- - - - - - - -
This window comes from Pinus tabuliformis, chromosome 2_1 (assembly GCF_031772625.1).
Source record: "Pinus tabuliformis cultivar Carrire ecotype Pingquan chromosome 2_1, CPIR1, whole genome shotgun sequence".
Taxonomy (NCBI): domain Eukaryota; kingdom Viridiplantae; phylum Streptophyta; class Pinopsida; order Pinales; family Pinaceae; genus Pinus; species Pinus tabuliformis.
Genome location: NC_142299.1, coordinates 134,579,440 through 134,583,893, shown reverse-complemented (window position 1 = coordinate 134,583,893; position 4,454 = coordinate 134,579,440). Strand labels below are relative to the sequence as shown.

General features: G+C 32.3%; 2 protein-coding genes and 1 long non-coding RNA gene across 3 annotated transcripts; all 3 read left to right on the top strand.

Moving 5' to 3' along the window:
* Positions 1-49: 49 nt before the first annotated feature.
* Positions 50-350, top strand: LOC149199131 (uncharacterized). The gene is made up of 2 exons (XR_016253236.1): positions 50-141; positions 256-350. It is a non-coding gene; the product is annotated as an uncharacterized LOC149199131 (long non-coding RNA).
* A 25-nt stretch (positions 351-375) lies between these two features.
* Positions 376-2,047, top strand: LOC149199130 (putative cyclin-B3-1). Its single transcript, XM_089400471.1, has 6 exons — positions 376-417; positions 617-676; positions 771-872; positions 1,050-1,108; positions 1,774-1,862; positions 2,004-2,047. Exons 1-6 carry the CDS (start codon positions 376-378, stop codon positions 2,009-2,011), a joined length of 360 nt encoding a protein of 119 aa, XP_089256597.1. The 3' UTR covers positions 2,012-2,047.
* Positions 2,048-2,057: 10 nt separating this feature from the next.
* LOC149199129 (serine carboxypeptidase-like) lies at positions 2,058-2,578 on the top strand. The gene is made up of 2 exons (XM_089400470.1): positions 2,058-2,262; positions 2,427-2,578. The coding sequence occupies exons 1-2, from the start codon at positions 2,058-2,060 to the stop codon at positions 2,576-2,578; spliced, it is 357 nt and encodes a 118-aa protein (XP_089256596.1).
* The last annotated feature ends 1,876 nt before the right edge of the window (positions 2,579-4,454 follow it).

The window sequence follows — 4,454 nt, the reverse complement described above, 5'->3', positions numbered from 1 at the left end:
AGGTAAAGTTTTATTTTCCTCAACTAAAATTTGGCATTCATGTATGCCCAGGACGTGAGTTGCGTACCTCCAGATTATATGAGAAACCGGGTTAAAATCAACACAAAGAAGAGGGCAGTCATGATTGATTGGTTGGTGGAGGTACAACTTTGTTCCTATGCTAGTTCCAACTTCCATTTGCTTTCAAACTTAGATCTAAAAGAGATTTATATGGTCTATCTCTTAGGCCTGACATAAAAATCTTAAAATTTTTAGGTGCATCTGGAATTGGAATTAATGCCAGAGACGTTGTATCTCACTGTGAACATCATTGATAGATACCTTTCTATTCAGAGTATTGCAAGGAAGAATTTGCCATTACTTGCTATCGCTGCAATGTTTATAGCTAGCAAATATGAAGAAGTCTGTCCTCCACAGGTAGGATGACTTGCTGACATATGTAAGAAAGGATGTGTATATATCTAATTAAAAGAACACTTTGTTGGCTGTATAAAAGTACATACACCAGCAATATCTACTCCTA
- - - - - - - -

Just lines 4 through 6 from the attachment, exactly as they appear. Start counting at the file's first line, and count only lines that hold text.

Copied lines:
Genome location: NC_142299.1, coordinates 134,579,440 through 134,583,893, shown reverse-complemented (window position 1 = coordinate 134,583,893; position 4,454 = coordinate 134,579,440). Strand labels below are relative to the sequence as shown.

General features: G+C 32.3%; 2 protein-coding genes and 1 long non-coding RNA gene across 3 annotated transcripts; all 3 read left to right on the top strand.

Moving 5' to 3' along the window: